AccorHotels COO John Ozinga spoke about the France-based company’s strategy and development plans and gave the rationale for some of the company’s recent deals.
PARIS—John Ozinga, COO of AccorHotels’ ownership and investment division HotelInvest, said his company is eyeing global growth as its parent company wraps up a wave of major mergers-and-acquisitions activity.
AccorHotels, based in Paris, has 15 brands and an overall room count of 511,517. At press time, its market capitalization was €8.6 billion ($9.6 billion).
The company is aggressively growing its lodging footprint with the April buy of alternative accommodations provider Onefinestay and the pending $2.8-billion acquisition of FRHI Holdings Limited, which includes luxury brands Fairmont, Raffles and Swissôtel. When the FRHI merger is finally completed, it will add 115 hotels and 43,000 keys to AccorHotels’ platform.
In October 2014, AccorHotels acquired a 35% stake of design-led boutique chain Mama Shelter.
Having a large international footprint allows issues in one region to be offset with growth in others, Ozinga said.
In a world of constantly changing economics, Ozinga said AccorHotels sees the need to constantly tweak its offerings.
“Our goal has been to restructure our portfolio and step out of leases, which we can do by different means, by the sale and franchise-back of properties or by renegotiating leases on individual or portfolio bases,” Ozinga said.
Ozinga said AccorHotels completed 48 sale-and-franchise-back deals in 2014 and the number of transactions nearly doubled in 2015.
AccorHotels has bought several portfolios in recent years, which Ozinga said is the preferred approach over acquiring individual properties.
“We are focused on Europe, depending on where opportunities are, and restructuring our portfolio,” he said. “The advantage of doing it this way, of buying portfolios, is it allows us to accelerate the overall process. We did a lot of lease backs for a number of years, but we’ve always opened hotels, too.”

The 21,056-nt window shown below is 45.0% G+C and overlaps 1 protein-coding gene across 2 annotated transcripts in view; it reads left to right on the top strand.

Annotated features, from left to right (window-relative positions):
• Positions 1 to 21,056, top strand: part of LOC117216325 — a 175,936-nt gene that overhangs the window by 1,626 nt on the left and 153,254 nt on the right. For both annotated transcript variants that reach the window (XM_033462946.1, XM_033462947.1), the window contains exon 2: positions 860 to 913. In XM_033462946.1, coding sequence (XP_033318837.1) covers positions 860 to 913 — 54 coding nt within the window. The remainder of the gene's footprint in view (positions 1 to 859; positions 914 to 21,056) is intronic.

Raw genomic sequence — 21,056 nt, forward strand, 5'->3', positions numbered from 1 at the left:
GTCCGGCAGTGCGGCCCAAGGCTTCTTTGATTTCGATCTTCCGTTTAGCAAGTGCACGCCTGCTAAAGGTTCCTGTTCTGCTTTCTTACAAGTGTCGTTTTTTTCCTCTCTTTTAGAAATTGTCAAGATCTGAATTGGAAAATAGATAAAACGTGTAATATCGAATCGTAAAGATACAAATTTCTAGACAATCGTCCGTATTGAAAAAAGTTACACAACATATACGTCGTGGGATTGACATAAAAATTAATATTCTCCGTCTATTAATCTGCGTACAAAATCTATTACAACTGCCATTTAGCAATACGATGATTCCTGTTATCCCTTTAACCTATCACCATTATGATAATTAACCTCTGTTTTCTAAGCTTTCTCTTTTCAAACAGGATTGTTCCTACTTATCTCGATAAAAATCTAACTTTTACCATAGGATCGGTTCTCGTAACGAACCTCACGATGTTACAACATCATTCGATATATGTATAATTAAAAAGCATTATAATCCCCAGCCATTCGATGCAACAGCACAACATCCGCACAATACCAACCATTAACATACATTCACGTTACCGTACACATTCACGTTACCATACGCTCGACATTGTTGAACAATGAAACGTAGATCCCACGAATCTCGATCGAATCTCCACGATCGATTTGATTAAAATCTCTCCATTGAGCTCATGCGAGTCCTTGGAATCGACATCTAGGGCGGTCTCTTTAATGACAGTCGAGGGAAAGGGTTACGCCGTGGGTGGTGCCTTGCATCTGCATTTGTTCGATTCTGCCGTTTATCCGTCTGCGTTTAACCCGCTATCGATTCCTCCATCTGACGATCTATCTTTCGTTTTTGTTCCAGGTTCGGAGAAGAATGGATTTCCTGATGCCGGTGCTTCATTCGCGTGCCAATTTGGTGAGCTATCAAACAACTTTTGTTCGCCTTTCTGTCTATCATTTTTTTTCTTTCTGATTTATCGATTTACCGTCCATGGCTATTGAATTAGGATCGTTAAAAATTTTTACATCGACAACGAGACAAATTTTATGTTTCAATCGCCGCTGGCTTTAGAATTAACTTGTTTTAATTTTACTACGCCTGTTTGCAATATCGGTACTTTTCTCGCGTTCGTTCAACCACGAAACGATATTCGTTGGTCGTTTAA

AccorHotels has a firm grasp of which parts of its portfolio need to be restructured, Ozinga said, which allows capital expenditure to be allocated far more strategically. He called this “a virtuous circle that improves operating margins.”
Ozinga said the company will likely do more selling than buying in 2016. In January, the company announced its intent to sell 85 European hotels for an asset value of €504 million ($565.5 million).
Pipeline outlook and China prospects
Projects in the United Kingdom and London are high on AccorHotels’ priorities, Ozinga said. The company has five hotels in the pipeline, including the 313-room Novotel London Canary Wharf and the 196-room Ibis Canning Town, London. Both properties are scheduled to open in 2017.
“We have a very accepted brand family in the U.K., which allowed us to secure projects in very sought-after locations such as Canary Wharf,” Ozinga said.
China is AccorHotels’ largest focus, Ozinga said, which was evident in January when the company struck a deal to obtain a 10.8% stake in Chinese hotel firm Huazhu Hotels Group.
“We have that stake now, and in return we have a massive franchisee in China that will open 350 to 400 hotels over the next five years, together with our combined loyalty programs,” Ozinga said. “It’s definitely a win-win situation.”
Ozinga said he was not worried either about industry cycles or real estate values.
“Economies are different in different countries,” Ozinga said. “Since the year started, we have announced big transactions and executed what we promised to do. We’ll continue to do that.”